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How does this medication work? What will it do for me?

Epinephrine belongs to a family of medications called sympathomimetics. These medications resemble chemicals that are normally found in our bodies and are released during stressful situations, such as when we are scared, anxious, or angry.

Epinephrine is used for the emergency treatment of severe allergic reactions (anaphylaxis) to insect bites, insect stings, food, medication, as well as other allergens (e.g., latex). During a severe allergic reaction, blood pressure can become dangerously low, breathing can become difficult, and the face and throat can swell. Other signs and symptoms can include hives, flushing, fast heart rate, paleness, weakness, dizziness, stomach cramps, nausea, vomiting, and diarrhea. Epinephrine works to reverse these effects.

This medication may be available under multiple brand names and/or in several different forms. Any specific brand name of this medication may not be available in all of the forms or approved for all of the conditions discussed here. As well, some forms of this medication may not be used for all of the conditions discussed here.

Your doctor may have suggested this medication for conditions other than those listed in these drug information articles. If you have not discussed this with your doctor or are not sure why you are being given this medication, speak to your doctor. Do not stop using this medication without consulting your doctor.

Do not give this medication to anyone else, even if they have the same symptoms as you do. It can be harmful for people to use this medication if their doctor has not prescribed it.

How should I use this medication?

The usual dose of epinephrine is based on your body weight, your risk of experiencing a serious allergic reaction, and your ability to tolerate the medication. The usual dose for children and adults who weigh 30 kg or more is 0.3 mg. For adults and children who weigh 15 kg to 30 kg, the dose is 0.15 mg. For children who weigh less than 15 mg, other forms of injectable epinephrine may be prescribed.

The medication is injected into the thigh with use of an autoinjector, which is a device that resembles a pen. To use the autoinjector, remove the caps on each end. Then, place the red tip of the pen against the thigh and press hard, holding it there to let the plunger activate (the needle will be pushed into the thigh muscle to inject a dose of epinephrine). The needle can go through clothes. Hold the pen against the thigh as you count to 10. After counting to 10, remove the device from your thigh. Seek medical attention immediately.

If the symptoms have not improved within about 10 minutes, administer a second dose. Prepare the second dose by unscrewing the rounded tip, pulling the syringe from the barrel and sliding the yellow collar off the plunger. Inject the dose by placing the needle into the thigh and pushing the plunger. It is important to know how to use the autoinjector. If you are not sure, ask your doctor, nurse, or pharmacist for a demonstration.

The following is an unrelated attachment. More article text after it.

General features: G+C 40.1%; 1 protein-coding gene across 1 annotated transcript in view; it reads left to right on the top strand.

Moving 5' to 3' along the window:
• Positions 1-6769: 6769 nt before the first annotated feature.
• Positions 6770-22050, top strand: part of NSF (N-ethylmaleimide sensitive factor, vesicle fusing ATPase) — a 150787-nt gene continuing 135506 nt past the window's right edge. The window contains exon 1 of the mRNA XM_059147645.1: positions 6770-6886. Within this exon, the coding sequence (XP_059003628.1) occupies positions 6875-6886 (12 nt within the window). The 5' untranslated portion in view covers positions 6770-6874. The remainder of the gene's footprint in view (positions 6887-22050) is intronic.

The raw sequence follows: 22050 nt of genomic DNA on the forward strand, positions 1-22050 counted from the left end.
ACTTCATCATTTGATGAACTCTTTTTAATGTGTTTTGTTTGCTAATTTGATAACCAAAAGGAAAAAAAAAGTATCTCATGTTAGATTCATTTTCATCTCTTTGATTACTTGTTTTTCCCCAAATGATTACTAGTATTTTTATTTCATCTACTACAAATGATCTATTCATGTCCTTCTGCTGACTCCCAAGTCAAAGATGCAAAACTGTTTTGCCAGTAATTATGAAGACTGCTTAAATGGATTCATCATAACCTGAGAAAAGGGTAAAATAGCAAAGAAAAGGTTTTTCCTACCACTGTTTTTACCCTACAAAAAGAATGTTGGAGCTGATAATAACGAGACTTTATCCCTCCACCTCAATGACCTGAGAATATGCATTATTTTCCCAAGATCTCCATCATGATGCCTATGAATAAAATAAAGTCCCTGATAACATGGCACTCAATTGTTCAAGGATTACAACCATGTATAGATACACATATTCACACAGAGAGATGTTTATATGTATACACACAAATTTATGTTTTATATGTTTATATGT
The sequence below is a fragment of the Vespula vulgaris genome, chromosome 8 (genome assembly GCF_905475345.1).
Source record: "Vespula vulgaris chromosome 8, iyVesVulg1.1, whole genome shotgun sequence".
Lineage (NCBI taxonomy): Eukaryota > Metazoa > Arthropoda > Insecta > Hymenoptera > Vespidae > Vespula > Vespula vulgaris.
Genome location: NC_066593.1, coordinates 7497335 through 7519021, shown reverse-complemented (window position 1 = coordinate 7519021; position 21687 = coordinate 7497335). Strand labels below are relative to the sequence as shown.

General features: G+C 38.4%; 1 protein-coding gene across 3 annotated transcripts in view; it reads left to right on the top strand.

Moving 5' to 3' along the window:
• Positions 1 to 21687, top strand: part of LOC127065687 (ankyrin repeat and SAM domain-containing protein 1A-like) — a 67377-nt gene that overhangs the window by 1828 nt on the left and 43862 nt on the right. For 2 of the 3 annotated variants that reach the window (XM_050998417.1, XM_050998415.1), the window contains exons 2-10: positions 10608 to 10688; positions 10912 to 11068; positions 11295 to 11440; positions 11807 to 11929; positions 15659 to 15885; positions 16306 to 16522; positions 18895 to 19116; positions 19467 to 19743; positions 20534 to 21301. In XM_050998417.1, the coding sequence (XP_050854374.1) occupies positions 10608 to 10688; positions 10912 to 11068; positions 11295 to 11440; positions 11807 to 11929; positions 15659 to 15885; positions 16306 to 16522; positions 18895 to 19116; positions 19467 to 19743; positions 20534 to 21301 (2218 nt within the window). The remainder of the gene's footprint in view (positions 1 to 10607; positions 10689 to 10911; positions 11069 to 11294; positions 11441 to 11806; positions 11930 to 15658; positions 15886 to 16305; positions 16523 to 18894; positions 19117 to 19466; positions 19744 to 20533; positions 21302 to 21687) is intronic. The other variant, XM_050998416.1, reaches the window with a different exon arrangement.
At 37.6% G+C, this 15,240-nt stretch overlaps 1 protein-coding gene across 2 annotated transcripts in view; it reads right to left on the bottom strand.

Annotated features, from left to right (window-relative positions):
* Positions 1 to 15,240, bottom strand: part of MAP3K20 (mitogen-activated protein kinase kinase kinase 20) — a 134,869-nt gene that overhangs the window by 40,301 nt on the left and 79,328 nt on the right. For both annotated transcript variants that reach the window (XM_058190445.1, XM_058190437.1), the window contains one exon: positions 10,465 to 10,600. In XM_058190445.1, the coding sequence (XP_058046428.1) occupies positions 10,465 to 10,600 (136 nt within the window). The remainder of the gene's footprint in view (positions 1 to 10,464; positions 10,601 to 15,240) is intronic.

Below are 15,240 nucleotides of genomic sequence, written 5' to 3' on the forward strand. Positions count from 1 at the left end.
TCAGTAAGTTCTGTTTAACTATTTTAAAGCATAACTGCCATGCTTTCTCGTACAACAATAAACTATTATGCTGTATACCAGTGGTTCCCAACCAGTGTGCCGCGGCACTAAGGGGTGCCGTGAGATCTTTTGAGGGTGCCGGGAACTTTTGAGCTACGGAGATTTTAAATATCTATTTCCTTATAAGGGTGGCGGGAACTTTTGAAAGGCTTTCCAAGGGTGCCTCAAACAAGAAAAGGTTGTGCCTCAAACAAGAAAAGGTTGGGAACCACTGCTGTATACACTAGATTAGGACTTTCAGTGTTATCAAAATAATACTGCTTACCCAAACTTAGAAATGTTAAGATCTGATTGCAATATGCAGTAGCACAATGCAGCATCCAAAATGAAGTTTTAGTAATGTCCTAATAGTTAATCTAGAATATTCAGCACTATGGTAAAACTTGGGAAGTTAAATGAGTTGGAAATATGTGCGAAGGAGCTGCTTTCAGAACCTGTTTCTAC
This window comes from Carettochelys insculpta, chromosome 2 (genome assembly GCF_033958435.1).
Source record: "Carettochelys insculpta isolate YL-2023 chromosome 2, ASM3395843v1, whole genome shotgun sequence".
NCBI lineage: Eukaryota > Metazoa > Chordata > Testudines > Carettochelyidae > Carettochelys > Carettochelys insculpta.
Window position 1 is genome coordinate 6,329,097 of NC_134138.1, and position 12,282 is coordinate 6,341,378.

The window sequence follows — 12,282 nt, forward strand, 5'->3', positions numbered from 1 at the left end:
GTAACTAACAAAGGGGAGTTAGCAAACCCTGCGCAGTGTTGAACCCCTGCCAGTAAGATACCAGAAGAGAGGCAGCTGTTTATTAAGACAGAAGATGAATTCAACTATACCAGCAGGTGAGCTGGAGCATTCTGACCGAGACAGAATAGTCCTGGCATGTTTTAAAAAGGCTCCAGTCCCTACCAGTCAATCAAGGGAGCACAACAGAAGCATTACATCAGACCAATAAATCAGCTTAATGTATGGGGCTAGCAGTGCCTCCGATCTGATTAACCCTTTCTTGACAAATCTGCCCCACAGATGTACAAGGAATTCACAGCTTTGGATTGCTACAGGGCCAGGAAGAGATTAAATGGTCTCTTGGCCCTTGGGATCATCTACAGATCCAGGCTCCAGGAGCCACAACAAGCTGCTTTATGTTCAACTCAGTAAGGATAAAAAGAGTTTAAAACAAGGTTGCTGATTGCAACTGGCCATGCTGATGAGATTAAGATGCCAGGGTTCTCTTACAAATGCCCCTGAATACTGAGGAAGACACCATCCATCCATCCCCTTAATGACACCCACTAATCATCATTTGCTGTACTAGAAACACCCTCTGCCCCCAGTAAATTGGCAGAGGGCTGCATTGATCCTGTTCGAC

Many things can affect the dose of a medication that a person needs, such as body weight, other medical conditions, and other medications. If your doctor has recommended a dose different from the ones listed here, do not change the way that you are using the medication without consulting your doctor.

Store this medication at room temperature, protect it from light, and keep it out of the reach of children. The pen should be stored in its original tube. Do not use it if the solution is darker than light yellow, develops a pinkish colour, or has particles in it.

What form(s) does this medication come in?

Twinject is no longer being manufactured for sale in Canada. For brands that may still be available, search under epinephrine. This article is being kept available for reference purposes only. If you are using this medication, speak with your doctor or pharmacist for information about your treatment options.

Who should NOT take this medication?

Epinephrine should not be used by anyone who is allergic to epinephrine or to any of the ingredients of the medication.

What side effects are possible with this medication?

Many medications can cause side effects. A side effect is an unwanted response to a medication when it is taken in normal doses. Side effects can be mild or severe, temporary or permanent.

The side effects listed below are not experienced by everyone who takes this medication. If you are concerned about side effects, discuss the risks and benefits of this medication with your doctor.

The following side effects have been reported by at least 1% of people taking this medication. Many of these side effects can be managed, and some may go away on their own over time.

Contact your doctor if you experience these side effects and they are severe or bothersome. Your pharmacist may be able to advise you on managing side effects.

  • anxiety
  • dizziness
  • fear
  • headache
  • paleness
  • restlessness
  • shakiness
  • tenseness
  • weakness

Although most of these side effects listed below don't happen very often, they could lead to serious problems if you do not check with your doctor or seek medical attention.

Let your doctor or emergency medical attendant know immediately if any of the following side effects occur:

  • chest pain
  • difficulty breathing
  • infection at the injection site (e.g., persistent redness, swelling, tenderness, warmth)
  • increased heart rate or pounding heartbeat
  • irregular heartbeat
  • symptoms of a stroke (e.g., sudden blurred vision, difficulty speaking, dizziness, headache, weakness)

Some people may experience side effects other than those listed. Check with your doctor if you notice any symptom that worries you while you are taking this medication.

Are there any other precautions or warnings for this medication?